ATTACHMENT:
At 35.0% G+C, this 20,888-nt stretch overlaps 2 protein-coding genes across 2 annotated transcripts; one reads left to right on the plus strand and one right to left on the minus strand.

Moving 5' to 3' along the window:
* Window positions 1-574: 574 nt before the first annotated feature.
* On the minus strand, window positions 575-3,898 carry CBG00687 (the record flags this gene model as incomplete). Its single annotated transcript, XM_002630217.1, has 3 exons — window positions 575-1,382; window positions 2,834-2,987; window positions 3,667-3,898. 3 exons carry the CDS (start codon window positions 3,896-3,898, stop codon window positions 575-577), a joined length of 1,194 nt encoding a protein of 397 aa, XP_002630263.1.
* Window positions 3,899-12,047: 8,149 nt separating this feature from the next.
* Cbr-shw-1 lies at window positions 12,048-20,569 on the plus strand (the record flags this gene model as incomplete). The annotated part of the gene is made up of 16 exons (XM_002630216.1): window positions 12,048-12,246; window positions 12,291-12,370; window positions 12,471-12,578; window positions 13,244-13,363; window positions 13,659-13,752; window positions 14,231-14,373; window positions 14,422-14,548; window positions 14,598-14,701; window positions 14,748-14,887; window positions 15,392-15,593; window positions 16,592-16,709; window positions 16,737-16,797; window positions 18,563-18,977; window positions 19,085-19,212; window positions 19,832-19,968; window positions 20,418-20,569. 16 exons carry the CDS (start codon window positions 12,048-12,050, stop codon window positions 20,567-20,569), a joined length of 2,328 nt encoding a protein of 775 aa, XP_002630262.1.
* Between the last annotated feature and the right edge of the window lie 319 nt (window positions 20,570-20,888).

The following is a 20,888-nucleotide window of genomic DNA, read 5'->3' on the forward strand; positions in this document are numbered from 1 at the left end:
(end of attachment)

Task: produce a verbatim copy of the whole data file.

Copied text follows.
At 35.0% G+C, this 20,888-nt stretch overlaps 2 protein-coding genes across 2 annotated transcripts; one reads left to right on the plus strand and one right to left on the minus strand.

Moving 5' to 3' along the window:
* Window positions 1-574: 574 nt before the first annotated feature.
* On the minus strand, window positions 575-3,898 carry CBG00687 (the record flags this gene model as incomplete). Its single annotated transcript, XM_002630217.1, has 3 exons — window positions 575-1,382; window positions 2,834-2,987; window positions 3,667-3,898. 3 exons carry the CDS (start codon window positions 3,896-3,898, stop codon window positions 575-577), a joined length of 1,194 nt encoding a protein of 397 aa, XP_002630263.1.
* Window positions 3,899-12,047: 8,149 nt separating this feature from the next.
* Cbr-shw-1 lies at window positions 12,048-20,569 on the plus strand (the record flags this gene model as incomplete). The annotated part of the gene is made up of 16 exons (XM_002630216.1): window positions 12,048-12,246; window positions 12,291-12,370; window positions 12,471-12,578; window positions 13,244-13,363; window positions 13,659-13,752; window positions 14,231-14,373; window positions 14,422-14,548; window positions 14,598-14,701; window positions 14,748-14,887; window positions 15,392-15,593; window positions 16,592-16,709; window positions 16,737-16,797; window positions 18,563-18,977; window positions 19,085-19,212; window positions 19,832-19,968; window positions 20,418-20,569. 16 exons carry the CDS (start codon window positions 12,048-12,050, stop codon window positions 20,567-20,569), a joined length of 2,328 nt encoding a protein of 775 aa, XP_002630262.1.
* Between the last annotated feature and the right edge of the window lie 319 nt (window positions 20,570-20,888).

The following is a 20,888-nucleotide window of genomic DNA, read 5'->3' on the forward strand; positions in this document are numbered from 1 at the left end: